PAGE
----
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10 minutes with…Simon Haines

Threadneedle’s Simon Haines has run the group’s UK mid 250 fund for six years, during which his favoured part of the market only under-performed blue chips in 2008.

His investment approach begins with a basic sweep of the market to eliminate stocks deemed unattractive on a long-term basis, such as companies in structural decline. This slims down the potential universe to around 100, which Haines sifts further by considering quality, potential upgrades to consensus earnings and the possibility of re-rating.

Looking back to 2008, Threadneedle was taking a cautious approach and was unable to marry up several positive company meetings with an environment rapidly turning against leverage.

Haines says: “Many firms failed to recognise that cheap sources of capital would not be around forever and suffered in the market sell-off. This led us into safety-first parts of the market such as utilities and support services, largely on a top-down view, and saw the fund substantially outperform the index over 2008.”

This continued into the first quarter of 2009 but Haines says the second part of the year was tougher as the market’s quality threshold dropped in the broad post-March rally.

Last year, the mid 250 index comfortably beat the FTSE 100 again, with the best alpha-generating calls its overweight positions in oil and gas, both exploration and production, and general industrials. Both bets were driven by Haines’ positive view on global growth and economic recovery.

Elsewhere, the manager’s move into housebuilders last year is yet to be rewarded but he expects the sector’s strong valuation argument to come though this year.
The manager also suffered from an underweight position in media stocks, which have since benefited from positive global growth trends, and recently bought into B2B player Informa to capture this.

Over his six years on the fund, Haines highlights 2008 as a solitary period of mid-cap underperformance, largely due to the area’s perceived domestic focus as the UK economy declined.

He says: “Mid-cap balance sheets are now strong and most of the overleverage has washed out, with factors such as M&A activity serving as an ongoing support for the market.”

“In sectors such as industrials, cash-rich buyers from the US are circling the market and we expect this to broaden out in 2011 as so many companies held fire on capex spending in recent years. Buying another company is an instantly gratifying way of catching up on years of lost capex.”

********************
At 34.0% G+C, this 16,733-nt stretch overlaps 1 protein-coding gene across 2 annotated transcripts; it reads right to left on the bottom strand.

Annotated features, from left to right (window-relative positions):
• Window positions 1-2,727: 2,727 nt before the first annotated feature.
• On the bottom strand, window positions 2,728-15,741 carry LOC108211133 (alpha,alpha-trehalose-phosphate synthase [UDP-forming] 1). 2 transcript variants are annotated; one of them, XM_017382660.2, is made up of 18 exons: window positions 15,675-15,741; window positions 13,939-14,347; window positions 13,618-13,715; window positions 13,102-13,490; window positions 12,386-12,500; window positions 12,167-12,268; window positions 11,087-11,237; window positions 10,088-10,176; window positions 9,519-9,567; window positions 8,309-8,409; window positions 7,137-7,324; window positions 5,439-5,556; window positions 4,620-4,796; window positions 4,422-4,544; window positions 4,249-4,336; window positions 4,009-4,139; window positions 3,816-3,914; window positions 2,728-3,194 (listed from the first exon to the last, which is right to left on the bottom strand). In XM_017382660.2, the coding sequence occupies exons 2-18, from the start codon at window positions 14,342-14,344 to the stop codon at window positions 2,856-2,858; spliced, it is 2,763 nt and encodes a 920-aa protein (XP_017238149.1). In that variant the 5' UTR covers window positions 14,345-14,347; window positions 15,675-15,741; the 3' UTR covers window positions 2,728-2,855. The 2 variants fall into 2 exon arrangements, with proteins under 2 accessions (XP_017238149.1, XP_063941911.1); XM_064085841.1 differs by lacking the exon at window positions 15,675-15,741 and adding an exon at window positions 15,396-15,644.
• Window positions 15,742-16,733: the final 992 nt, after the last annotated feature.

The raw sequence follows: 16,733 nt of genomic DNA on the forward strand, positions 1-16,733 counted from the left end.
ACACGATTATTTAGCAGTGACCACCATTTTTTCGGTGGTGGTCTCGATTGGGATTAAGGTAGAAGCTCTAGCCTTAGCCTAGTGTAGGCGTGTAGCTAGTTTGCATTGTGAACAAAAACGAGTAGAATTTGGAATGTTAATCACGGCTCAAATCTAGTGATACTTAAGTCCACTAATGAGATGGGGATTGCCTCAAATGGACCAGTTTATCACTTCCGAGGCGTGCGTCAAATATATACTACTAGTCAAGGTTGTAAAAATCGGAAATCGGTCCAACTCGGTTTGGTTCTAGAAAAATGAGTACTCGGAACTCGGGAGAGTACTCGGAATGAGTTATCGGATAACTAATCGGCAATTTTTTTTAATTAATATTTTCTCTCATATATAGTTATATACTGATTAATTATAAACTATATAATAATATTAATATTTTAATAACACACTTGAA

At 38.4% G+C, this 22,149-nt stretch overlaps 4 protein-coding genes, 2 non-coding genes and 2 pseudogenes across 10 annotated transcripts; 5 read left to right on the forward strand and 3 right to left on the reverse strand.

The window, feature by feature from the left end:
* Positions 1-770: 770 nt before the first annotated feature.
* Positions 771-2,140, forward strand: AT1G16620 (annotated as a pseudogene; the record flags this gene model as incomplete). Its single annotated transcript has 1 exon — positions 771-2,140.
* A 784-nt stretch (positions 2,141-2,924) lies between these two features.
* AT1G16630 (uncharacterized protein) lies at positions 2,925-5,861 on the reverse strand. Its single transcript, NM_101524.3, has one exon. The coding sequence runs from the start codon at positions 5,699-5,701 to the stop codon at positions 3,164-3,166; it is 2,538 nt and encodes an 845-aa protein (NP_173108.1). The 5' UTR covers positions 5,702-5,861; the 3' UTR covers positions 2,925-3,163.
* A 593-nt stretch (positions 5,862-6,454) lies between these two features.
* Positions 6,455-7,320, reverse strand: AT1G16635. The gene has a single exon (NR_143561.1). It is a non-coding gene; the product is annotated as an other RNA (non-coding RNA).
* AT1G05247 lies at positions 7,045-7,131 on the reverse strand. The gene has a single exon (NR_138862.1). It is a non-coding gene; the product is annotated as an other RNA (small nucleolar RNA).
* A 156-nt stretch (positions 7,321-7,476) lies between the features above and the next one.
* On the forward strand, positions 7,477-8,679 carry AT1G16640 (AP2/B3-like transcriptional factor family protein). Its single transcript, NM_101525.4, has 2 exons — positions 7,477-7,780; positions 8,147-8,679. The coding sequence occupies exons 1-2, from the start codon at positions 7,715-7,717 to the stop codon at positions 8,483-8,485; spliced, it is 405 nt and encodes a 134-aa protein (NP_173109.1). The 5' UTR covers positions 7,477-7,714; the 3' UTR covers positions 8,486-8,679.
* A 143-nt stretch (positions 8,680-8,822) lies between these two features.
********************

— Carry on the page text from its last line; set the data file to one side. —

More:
More generally, Haines says mid 250 companies will typically grow faster than blue chips as they are coming from a lower base. He highlights several mid-caps capable of doubling revenue in three to five years whereas few FTSE 100 names could achieve this.

An overweight position in industrials such as Weir Group has played into the strong theme of companies benefitting from overseas earnings – especially in emerging markets – and he is typically light in more domestic mid-caps.

However, he feels caution is warranted as inflation grows in China, for example, and says exposure to European and US earnings may come into vogue once again.

“We remain overweight industrial and oil services but are looking at how far these stocks are discounting an ongoing aggressive economic recovery,” says Haines.

“This year is shaping up to be a tough one for UK consumers but it is important to analyse how much of that is already reflected in share prices, with these areas of the market now underowned.”

In recent months, Haines has taken profits in some of his more successful industrial and oil stocks, such as Weir Group and Wood Group, as he believes their ratings already factor in substantial future earnings upgrades.

He says: “We have been looking at various ways of playing the economic recovery in cheaper parts of the market such as software. Many of these companies also fit in with our Western exposure theme and we feel the US could surprise on the upside in 2011.”

Stocks such as Informa also meet the criteria and the company sells more into the US than Asia. Haines says such stocks are cheaper at this point in the cycle than they have been before, while industrials look more expensive.


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